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University of Helsinki Faculty of Science
Analytical Chemistry


Contact Information

Department of Chemistry
P.O. BOX 55 (A.I. Virtasen aukio 1)
FI-00014 University of Helsinki



Miniaturized & Multidimensional Techniques

Miniaturisation, simplification and increased automation of analytical devices and operations are exciting current trends in analytical chemistry. An important interest in the area of miniaturisation of devices and analytical techniques is microfabrication (chip) technology. The potential for mass production of low-cost devices is tremendous. Miniaturised separation technologies, particularly capillary electrophoresis, are undergoing rapid development. Analytical measurements in a microchip format have advantages of increased speed of analysis, decreased sample and solvent consumption and ease of mass fabrication by micro-machined technology. Microfabricated devices have the potential to make a major impact in many disciplines, including clinical/diagnostic testing, standardisation and quality control, environmental analysis and monitoring, and detection of chemical and biological warfare agents. A. Manz and D.J. Harrisson, both renowned workers in the field of miniaturised total (chemical) analytical systems concisely summarise the benefits of miniaturised devices: “Miniaturisation is a route to enhanced analytical performance, especially shorter analysis times”.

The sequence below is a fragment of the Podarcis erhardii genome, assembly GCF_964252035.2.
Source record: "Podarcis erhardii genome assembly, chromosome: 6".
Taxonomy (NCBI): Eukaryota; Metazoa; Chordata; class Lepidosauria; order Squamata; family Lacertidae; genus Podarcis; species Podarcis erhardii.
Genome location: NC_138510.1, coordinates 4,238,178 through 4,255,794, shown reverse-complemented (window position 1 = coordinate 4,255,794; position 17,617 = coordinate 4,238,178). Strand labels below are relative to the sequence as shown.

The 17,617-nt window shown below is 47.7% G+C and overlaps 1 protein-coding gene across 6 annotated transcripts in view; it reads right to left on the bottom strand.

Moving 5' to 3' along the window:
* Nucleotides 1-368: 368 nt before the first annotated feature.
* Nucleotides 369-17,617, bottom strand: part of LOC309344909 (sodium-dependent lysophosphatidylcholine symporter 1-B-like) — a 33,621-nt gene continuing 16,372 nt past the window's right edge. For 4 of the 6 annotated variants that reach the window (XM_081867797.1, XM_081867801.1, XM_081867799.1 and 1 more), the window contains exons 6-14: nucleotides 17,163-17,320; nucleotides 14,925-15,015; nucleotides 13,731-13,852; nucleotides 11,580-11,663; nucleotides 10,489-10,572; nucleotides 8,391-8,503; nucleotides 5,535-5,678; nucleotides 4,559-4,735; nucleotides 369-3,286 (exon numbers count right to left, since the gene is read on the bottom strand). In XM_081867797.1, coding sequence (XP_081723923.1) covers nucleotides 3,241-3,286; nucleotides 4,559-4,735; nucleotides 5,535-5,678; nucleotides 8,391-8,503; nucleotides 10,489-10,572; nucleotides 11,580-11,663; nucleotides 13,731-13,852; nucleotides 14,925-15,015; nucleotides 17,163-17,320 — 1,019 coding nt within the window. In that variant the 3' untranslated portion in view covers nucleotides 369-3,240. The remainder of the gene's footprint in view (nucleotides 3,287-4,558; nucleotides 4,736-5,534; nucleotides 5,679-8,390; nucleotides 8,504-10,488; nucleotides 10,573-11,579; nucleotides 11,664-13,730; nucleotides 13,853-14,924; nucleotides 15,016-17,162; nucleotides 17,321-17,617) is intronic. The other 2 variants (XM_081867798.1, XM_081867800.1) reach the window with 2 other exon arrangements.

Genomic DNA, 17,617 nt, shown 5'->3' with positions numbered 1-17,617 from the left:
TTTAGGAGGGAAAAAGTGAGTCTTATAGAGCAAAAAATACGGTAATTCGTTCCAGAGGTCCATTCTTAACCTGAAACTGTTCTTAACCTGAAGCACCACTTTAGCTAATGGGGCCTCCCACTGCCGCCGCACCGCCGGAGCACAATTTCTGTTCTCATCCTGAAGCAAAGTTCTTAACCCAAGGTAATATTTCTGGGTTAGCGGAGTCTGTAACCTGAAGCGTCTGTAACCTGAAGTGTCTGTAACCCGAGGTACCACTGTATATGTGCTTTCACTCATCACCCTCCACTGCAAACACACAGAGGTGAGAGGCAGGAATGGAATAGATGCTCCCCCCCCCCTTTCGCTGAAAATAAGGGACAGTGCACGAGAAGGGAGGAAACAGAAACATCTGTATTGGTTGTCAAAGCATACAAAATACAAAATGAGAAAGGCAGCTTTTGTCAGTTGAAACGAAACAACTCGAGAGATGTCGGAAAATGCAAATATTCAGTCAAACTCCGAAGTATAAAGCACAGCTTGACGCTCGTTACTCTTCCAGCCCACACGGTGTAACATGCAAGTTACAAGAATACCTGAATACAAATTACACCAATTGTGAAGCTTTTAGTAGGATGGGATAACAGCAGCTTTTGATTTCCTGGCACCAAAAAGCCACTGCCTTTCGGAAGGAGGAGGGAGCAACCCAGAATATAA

Sample pretreatment with large amounts of harmful organic solvents and reagents tends to be the most time-consuming, tedious and error-prone part of the whole analytical procedure. These problems can be minimised, or even totally avoided, through use of more efficient and selective techniques for extraction, and through use of methods that allow on-line combination of sample pretreatment and analysis. Multidimensional chromatographic techniques and on-line combination of sample pretreatment and chromatographic analysis are attractive, as the whole analysis can be carried out in a closed system that is easy to automate. Additional benefits are the improved sensitivity and reliability of the analysis. The aim in multidimensional techniques is to exploit the best features of the different component techniques and thereby to improve upon the selectivity and sensitivity of the analysis. Multidimensional techniques are ideally suited for the analysis of complex samples. The most promising multidimensional techniques include multidimensional liquid chromatography, on-line coupled liquid chromatography–gas chromatography and comprehensive two-dimensional gas chromatography.

Professors in charge
Prof. Marja-Liisa Riekkola  
Prof. Tapio Kotiaho